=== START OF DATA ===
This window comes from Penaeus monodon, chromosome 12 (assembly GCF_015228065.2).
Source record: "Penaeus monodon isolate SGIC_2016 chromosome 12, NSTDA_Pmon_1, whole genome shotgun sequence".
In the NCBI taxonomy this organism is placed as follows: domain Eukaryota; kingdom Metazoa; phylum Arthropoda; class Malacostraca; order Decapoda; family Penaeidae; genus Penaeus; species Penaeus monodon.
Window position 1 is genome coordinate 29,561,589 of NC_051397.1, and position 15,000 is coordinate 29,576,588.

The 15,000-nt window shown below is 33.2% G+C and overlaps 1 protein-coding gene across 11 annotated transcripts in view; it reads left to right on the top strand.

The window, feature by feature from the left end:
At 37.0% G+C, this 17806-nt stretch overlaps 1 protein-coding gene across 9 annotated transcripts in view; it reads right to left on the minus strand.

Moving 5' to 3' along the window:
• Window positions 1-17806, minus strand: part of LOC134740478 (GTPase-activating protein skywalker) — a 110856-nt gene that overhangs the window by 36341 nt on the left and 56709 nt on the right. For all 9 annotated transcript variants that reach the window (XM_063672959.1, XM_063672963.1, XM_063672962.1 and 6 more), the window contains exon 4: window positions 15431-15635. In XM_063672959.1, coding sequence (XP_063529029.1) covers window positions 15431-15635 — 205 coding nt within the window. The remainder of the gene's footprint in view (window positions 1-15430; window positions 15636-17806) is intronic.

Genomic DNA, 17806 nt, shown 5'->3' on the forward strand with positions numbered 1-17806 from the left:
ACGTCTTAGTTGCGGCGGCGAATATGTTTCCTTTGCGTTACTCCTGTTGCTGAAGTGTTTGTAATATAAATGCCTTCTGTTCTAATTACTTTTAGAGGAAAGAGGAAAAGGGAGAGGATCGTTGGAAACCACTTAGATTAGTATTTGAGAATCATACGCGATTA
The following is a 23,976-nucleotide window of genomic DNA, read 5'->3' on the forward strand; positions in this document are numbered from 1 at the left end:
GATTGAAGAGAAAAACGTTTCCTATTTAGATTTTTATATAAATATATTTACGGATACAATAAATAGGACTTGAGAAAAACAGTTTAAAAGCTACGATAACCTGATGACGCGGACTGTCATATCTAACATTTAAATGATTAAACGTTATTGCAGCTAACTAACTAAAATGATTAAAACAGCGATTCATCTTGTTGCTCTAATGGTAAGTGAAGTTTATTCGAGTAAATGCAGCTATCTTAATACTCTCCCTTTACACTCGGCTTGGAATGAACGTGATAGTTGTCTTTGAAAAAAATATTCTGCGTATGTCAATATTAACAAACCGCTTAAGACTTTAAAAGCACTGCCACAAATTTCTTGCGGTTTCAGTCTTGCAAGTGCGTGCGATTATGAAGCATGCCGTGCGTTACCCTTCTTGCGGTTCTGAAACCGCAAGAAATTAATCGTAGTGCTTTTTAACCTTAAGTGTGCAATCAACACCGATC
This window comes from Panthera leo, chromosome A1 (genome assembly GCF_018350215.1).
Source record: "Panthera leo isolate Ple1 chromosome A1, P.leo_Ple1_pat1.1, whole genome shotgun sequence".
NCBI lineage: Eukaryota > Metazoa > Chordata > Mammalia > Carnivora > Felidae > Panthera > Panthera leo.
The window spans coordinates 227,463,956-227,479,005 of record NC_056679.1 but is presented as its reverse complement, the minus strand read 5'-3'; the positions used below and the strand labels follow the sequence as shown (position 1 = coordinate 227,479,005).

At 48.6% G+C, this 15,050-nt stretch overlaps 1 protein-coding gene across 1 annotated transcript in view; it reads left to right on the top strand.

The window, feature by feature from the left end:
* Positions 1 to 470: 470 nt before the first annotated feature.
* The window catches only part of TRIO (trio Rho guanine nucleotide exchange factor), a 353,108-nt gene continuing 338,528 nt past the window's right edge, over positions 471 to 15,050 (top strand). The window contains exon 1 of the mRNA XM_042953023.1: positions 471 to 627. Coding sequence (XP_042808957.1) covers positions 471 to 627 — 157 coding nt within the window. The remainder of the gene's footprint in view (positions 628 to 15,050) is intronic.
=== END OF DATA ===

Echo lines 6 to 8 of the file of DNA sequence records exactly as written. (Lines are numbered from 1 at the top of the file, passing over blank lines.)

The window, feature by feature from the left end:
At 37.0% G+C, this 17806-nt stretch overlaps 1 protein-coding gene across 9 annotated transcripts in view; it reads right to left on the minus strand.

Moving 5' to 3' along the window: